Courthouse 'no speech zone' ban lifted

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LOS ANGELES, Calif. — Two evangelists banned from sharing their faith after Los Angeles Country court officials instituted a "no speech zone" in front of its courthouse, will be able to resume their activities after a settlement was reached.

Of all the places free speech should be allowed, it's on a public sidewalk," ADF Senior Legal Counsel Mike Johnson said in a news release. "Court officials have now agreed to change their policies in order to once again allow free speech without fear of arrest."

TV co-host Ray Comfort and Pastor Emeal Zwayne, who had peacefully shared their faith for more than two years outside of the Los Angeles County courthouse in Bellflower, were represented by ADF attorneys.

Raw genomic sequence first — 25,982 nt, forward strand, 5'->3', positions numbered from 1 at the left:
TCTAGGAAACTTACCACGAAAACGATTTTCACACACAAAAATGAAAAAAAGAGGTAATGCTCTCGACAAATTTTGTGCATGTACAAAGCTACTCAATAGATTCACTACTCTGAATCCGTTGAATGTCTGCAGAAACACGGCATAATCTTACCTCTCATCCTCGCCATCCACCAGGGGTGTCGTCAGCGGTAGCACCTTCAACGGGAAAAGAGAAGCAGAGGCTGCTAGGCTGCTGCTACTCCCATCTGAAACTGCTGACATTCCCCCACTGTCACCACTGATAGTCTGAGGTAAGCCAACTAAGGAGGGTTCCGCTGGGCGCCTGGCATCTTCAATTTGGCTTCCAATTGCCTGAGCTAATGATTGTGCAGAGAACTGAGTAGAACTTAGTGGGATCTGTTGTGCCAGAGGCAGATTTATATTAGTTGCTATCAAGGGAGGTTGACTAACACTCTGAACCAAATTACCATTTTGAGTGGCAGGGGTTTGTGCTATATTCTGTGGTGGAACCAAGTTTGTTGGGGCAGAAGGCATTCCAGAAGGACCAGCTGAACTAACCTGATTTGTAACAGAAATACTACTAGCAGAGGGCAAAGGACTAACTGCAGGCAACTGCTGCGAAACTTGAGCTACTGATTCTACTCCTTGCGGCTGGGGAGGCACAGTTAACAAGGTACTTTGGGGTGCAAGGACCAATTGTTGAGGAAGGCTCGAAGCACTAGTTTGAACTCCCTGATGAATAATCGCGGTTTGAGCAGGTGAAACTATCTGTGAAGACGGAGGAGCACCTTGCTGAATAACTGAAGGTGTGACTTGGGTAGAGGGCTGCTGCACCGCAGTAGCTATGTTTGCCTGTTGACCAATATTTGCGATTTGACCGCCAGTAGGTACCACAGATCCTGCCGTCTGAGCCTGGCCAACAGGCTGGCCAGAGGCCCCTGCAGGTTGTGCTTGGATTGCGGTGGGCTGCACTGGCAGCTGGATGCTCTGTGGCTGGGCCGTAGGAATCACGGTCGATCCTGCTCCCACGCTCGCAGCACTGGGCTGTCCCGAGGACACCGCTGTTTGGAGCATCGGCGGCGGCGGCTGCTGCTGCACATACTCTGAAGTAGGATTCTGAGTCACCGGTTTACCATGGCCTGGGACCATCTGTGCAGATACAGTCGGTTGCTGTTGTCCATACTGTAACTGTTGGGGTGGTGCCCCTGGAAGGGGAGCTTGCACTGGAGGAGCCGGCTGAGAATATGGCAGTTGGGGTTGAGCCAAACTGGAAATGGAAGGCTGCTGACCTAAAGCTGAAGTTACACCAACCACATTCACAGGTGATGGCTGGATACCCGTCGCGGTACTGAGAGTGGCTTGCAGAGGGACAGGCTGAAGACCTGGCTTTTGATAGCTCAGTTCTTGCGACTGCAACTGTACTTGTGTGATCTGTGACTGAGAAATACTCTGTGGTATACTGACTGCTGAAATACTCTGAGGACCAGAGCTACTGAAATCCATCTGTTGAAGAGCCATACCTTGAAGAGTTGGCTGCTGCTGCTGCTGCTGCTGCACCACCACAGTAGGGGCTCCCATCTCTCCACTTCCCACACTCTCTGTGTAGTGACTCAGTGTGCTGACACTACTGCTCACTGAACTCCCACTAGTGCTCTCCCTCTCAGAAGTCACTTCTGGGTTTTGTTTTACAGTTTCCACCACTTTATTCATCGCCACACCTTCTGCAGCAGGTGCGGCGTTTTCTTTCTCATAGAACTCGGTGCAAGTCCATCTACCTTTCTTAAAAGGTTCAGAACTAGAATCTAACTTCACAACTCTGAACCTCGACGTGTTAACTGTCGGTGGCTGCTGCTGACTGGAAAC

After court officials initiated the ban on all public areas in its jurisdiction, ADF filed a federal civil rights lawsuit.

The pair, after spending about 20 minutes a day talking to court house visitors, were removed by officers on Sept. 30 and told not to return.

"For more than two years, virtually no complaints or other problems occurred regarding the activities of these two men, yet the presiding judge suddenly chose to institute a ban on their constitutional rights," the attorney said. "We are pleased that those who choose to exercise their First Amendment rights on sidewalks outside courthouse buildings will no longer have to fear legal consequences."

According to a revised order, the defendants' must stay 100 feet away of any courthouse doorway, even if on a public sidewalk.  

"That provision of the policy is still problematic and may be subject to challenge here or at other courthouses that use such overbroad restrictions in the future," Johnson said.